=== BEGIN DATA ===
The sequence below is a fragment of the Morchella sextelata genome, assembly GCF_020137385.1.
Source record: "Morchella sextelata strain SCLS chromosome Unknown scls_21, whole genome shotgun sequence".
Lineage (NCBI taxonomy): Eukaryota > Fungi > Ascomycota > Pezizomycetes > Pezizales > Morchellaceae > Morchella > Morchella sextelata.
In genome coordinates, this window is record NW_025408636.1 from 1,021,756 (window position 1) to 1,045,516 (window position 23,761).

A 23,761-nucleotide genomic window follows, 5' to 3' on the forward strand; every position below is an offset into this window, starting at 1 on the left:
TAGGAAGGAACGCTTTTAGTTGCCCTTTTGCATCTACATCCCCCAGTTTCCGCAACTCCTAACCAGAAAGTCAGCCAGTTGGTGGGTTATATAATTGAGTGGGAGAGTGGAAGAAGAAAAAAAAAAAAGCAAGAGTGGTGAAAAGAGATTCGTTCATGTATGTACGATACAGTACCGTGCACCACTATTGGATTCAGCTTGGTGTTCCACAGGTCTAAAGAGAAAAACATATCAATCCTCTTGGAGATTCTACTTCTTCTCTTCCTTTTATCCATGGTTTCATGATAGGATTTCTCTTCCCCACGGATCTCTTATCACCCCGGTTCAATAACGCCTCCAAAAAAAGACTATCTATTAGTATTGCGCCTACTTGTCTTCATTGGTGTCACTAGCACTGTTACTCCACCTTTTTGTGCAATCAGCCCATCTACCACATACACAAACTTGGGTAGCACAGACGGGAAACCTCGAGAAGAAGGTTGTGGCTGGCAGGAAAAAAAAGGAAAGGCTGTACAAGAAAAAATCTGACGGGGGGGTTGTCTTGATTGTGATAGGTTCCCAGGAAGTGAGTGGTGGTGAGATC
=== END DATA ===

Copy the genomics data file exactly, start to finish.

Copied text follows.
The sequence below is a fragment of the Morchella sextelata genome, assembly GCF_020137385.1.
Source record: "Morchella sextelata strain SCLS chromosome Unknown scls_21, whole genome shotgun sequence".
Lineage (NCBI taxonomy): Eukaryota > Fungi > Ascomycota > Pezizomycetes > Pezizales > Morchellaceae > Morchella > Morchella sextelata.
In genome coordinates, this window is record NW_025408636.1 from 1,021,756 (window position 1) to 1,045,516 (window position 23,761).

A 23,761-nucleotide genomic window follows, 5' to 3' on the forward strand; every position below is an offset into this window, starting at 1 on the left:
TAGGAAGGAACGCTTTTAGTTGCCCTTTTGCATCTACATCCCCCAGTTTCCGCAACTCCTAACCAGAAAGTCAGCCAGTTGGTGGGTTATATAATTGAGTGGGAGAGTGGAAGAAGAAAAAAAAAAAAGCAAGAGTGGTGAAAAGAGATTCGTTCATGTATGTACGATACAGTACCGTGCACCACTATTGGATTCAGCTTGGTGTTCCACAGGTCTAAAGAGAAAAACATATCAATCCTCTTGGAGATTCTACTTCTTCTCTTCCTTTTATCCATGGTTTCATGATAGGATTTCTCTTCCCCACGGATCTCTTATCACCCCGGTTCAATAACGCCTCCAAAAAAAGACTATCTATTAGTATTGCGCCTACTTGTCTTCATTGGTGTCACTAGCACTGTTACTCCACCTTTTTGTGCAATCAGCCCATCTACCACATACACAAACTTGGGTAGCACAGACGGGAAACCTCGAGAAGAAGGTTGTGGCTGGCAGGAAAAAAAAGGAAAGGCTGTACAAGAAAAAATCTGACGGGGGGGTTGTCTTGATTGTGATAGGTTCCCAGGAAGTGAGTGGTGGTGAGATC